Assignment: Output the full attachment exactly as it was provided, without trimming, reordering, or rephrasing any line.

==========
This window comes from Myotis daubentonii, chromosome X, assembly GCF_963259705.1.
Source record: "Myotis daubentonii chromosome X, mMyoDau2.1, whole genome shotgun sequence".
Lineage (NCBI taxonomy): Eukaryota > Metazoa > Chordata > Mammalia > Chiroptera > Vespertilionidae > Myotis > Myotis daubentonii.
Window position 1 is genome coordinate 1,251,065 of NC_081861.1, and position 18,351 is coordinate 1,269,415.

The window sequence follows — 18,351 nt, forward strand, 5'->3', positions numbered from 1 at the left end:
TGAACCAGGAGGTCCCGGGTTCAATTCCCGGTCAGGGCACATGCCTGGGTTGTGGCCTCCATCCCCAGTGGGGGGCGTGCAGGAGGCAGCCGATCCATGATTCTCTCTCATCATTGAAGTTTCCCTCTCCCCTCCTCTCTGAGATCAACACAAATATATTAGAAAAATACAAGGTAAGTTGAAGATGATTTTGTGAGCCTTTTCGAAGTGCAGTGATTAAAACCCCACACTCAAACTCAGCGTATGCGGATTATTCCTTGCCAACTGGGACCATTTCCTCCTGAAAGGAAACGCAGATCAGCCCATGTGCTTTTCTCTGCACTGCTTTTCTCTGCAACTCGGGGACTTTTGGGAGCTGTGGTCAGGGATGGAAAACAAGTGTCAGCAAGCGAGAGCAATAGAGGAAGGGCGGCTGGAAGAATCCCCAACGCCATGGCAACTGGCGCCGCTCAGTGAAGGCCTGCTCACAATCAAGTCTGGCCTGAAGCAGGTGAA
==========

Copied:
This window comes from Myotis daubentonii, chromosome X, assembly GCF_963259705.1.
Source record: "Myotis daubentonii chromosome X, mMyoDau2.1, whole genome shotgun sequence".
Lineage (NCBI taxonomy): Eukaryota > Metazoa > Chordata > Mammalia > Chiroptera > Vespertilionidae > Myotis > Myotis daubentonii.
Window position 1 is genome coordinate 1,251,065 of NC_081861.1, and position 18,351 is coordinate 1,269,415.

The window sequence follows — 18,351 nt, forward strand, 5'->3', positions numbered from 1 at the left end:
TGAACCAGGAGGTCCCGGGTTCAATTCCCGGTCAGGGCACATGCCTGGGTTGTGGCCTCCATCCCCAGTGGGGGGCGTGCAGGAGGCAGCCGATCCATGATTCTCTCTCATCATTGAAGTTTCCCTCTCCCCTCCTCTCTGAGATCAACACAAATATATTAGAAAAATACAAGGTAAGTTGAAGATGATTTTGTGAGCCTTTTCGAAGTGCAGTGATTAAAACCCCACACTCAAACTCAGCGTATGCGGATTATTCCTTGCCAACTGGGACCATTTCCTCCTGAAAGGAAACGCAGATCAGCCCATGTGCTTTTCTCTGCACTGCTTTTCTCTGCAACTCGGGGACTTTTGGGAGCTGTGGTCAGGGATGGAAAACAAGTGTCAGCAAGCGAGAGCAATAGAGGAAGGGCGGCTGGAAGAATCCCCAACGCCATGGCAACTGGCGCCGCTCAGTGAAGGCCTGCTCACAATCAAGTCTGGCCTGAAGCAGGTGAA